What do the Tahrir Revolution youth want from a new president?

This group of university students in a Cairo voting line was still debating over whether to vote for a leftist, nationalist or a moderate Islamist. (Trudy Rubin / Staff)

When I interviewed young veterans of the January revolt in voter lines, and cafes, they all saw the vote as an extension of the revolution. They all rejected the so-called faloul candidates with links to the past regime,meaning former Prime Minister Ahmed Shafiq and ex-foreign minister Amr Moussa.  Several said they'd go back to the streets if Shafiq wins. "We still have Tahrir," one young sales representative for the Cadbury food group tod me. "If there will be injustice, we will go again."
I found most of these young people divided in their vote between the moderate Islamist Abdel Moneim Aboul Fotouh and the nationalist Hamdeen Sabahi, who harks back to Egypt's hero of the 1950s and 1950s Gamal Abdel Nasser and pours on the anti-American and anti-Israel rhetoric. Students told me they liked Hamdeen, as they call him, because he calls for social justice and is neither faloul or Islamist.  But some are opting for Aboul Fotouh, because they think, as a "moderate" Islamist, he can outflank the Muslim Brotherhood - and also because he presents himself as a unifier who will listen to all sides.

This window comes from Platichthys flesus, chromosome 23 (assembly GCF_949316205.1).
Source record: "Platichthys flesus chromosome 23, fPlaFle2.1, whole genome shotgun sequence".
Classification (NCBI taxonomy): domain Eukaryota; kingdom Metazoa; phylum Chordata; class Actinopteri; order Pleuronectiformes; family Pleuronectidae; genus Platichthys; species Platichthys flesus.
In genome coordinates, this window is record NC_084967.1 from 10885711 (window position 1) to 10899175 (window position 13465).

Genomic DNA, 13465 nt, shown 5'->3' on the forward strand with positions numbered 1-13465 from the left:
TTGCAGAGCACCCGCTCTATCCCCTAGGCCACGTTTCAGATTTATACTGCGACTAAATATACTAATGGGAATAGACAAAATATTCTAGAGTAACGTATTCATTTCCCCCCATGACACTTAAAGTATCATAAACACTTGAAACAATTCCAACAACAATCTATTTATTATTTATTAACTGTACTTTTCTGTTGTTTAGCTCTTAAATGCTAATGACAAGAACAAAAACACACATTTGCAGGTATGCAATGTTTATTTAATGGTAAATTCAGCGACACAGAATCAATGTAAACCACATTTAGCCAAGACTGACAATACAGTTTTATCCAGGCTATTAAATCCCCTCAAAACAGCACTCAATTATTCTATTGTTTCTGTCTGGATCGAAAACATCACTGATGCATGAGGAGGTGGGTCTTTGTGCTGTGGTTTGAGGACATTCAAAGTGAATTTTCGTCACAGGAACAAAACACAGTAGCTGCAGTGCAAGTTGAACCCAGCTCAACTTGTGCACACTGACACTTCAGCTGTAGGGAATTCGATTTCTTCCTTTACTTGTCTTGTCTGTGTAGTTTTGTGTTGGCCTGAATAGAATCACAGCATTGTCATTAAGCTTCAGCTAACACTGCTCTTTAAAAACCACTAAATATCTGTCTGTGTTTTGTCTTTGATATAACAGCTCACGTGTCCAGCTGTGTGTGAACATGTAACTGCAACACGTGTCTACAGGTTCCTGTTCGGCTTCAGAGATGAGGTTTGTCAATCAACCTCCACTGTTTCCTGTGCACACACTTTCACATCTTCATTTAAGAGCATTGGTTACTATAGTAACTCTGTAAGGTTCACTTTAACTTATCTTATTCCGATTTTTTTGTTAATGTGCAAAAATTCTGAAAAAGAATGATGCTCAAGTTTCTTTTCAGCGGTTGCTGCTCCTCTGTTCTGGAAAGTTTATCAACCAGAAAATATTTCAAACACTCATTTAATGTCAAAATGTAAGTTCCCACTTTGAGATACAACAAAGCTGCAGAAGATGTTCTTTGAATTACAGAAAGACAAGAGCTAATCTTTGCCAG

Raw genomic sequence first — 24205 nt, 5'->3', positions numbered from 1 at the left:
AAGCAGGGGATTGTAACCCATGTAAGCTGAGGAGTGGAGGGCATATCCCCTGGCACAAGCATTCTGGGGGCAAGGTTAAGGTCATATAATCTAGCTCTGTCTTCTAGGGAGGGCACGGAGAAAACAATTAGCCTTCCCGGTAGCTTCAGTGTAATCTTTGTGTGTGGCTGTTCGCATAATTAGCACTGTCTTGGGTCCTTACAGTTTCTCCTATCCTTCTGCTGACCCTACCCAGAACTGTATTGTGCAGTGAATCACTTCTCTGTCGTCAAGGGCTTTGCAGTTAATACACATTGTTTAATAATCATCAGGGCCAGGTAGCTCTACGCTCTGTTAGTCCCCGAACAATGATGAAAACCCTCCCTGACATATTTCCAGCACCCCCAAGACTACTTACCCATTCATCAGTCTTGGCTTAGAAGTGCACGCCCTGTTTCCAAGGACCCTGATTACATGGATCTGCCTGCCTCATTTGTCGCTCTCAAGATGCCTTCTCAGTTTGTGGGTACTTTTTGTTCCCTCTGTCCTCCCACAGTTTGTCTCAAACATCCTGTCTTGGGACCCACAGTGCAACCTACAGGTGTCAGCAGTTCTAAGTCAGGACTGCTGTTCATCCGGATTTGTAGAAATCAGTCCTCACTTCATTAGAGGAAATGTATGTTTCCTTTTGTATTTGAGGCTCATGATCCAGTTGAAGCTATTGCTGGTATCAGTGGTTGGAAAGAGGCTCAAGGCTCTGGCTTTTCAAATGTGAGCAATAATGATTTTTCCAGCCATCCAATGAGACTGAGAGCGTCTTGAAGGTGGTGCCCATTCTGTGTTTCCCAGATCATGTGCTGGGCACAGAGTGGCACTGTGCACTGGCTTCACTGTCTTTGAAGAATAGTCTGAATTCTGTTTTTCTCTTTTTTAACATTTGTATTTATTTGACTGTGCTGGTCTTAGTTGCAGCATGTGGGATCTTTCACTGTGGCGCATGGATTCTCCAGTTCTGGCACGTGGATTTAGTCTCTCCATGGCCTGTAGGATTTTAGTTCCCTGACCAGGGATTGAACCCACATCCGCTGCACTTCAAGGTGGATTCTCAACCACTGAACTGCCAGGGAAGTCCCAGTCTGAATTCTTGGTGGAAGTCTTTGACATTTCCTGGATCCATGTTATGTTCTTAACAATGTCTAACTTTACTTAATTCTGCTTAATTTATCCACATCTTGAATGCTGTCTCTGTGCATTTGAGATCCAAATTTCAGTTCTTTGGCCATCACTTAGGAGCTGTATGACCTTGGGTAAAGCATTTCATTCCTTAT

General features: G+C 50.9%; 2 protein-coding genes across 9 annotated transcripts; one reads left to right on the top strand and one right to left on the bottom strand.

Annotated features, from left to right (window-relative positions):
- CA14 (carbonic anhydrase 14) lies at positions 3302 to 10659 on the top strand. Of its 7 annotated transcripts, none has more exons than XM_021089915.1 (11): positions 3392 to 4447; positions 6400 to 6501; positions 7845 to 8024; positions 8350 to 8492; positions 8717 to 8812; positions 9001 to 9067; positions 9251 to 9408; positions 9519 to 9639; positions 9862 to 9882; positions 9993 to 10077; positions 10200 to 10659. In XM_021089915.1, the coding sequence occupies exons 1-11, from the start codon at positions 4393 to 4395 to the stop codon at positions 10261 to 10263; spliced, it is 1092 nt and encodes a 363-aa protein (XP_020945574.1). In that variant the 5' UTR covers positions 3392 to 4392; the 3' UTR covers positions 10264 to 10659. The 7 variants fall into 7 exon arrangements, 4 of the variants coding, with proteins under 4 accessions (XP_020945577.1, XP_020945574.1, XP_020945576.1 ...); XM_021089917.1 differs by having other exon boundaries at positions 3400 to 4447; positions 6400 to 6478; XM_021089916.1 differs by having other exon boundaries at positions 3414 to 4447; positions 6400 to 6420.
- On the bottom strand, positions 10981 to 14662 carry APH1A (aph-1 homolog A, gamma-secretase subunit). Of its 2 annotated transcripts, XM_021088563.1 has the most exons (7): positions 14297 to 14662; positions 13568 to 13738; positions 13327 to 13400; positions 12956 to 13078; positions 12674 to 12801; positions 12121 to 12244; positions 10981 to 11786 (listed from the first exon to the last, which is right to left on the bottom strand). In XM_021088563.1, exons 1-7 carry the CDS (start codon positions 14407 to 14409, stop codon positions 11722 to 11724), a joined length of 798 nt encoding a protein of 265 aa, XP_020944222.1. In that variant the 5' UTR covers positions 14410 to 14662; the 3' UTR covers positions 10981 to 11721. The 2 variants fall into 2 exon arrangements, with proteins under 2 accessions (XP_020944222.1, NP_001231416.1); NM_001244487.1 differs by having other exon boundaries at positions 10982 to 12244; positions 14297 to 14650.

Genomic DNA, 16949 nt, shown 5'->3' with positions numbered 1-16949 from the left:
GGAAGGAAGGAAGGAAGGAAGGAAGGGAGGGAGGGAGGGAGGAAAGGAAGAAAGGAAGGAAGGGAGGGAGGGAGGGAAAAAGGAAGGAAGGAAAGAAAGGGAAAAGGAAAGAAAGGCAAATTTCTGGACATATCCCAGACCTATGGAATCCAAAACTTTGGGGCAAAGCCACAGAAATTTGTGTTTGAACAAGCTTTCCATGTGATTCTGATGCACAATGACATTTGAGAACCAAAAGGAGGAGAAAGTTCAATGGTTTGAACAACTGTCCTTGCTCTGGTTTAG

But any new president is going to have to address the rising unempolyment rate among Egyptian youth (Sabahi wants to return to the days of expanding the state job sector but Egypt can't afford that).  Unemployment among young people is over 20 per cent and climbing, including many university graduates. Any new Egyptian leader who can't provide young people with more jobs, will face the prospect of a new revolt in Tahrir Square.